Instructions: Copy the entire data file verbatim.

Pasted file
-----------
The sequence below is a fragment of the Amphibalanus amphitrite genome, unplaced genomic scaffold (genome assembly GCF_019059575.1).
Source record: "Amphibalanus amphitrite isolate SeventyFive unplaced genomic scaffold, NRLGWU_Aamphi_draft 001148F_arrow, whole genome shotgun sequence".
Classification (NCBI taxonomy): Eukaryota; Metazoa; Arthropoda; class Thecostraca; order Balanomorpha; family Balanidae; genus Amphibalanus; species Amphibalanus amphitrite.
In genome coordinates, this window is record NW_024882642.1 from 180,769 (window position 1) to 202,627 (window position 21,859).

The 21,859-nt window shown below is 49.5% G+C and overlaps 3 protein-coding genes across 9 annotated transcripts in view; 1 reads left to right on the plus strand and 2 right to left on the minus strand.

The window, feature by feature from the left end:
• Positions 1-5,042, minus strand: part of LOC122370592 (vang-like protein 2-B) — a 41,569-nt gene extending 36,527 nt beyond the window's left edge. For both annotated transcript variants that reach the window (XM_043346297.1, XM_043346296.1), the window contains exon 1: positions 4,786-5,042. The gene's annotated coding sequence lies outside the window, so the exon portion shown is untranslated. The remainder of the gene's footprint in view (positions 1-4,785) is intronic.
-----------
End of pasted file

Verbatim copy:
The sequence below is a fragment of the Amphibalanus amphitrite genome, unplaced genomic scaffold (genome assembly GCF_019059575.1).
Source record: "Amphibalanus amphitrite isolate SeventyFive unplaced genomic scaffold, NRLGWU_Aamphi_draft 001148F_arrow, whole genome shotgun sequence".
Classification (NCBI taxonomy): Eukaryota; Metazoa; Arthropoda; class Thecostraca; order Balanomorpha; family Balanidae; genus Amphibalanus; species Amphibalanus amphitrite.
In genome coordinates, this window is record NW_024882642.1 from 180,769 (window position 1) to 202,627 (window position 21,859).

The 21,859-nt window shown below is 49.5% G+C and overlaps 3 protein-coding genes across 9 annotated transcripts in view; 1 reads left to right on the plus strand and 2 right to left on the minus strand.

The window, feature by feature from the left end:
• Positions 1-5,042, minus strand: part of LOC122370592 (vang-like protein 2-B) — a 41,569-nt gene extending 36,527 nt beyond the window's left edge. For both annotated transcript variants that reach the window (XM_043346297.1, XM_043346296.1), the window contains exon 1: positions 4,786-5,042. The gene's annotated coding sequence lies outside the window, so the exon portion shown is untranslated. The remainder of the gene's footprint in view (positions 1-4,785) is intronic.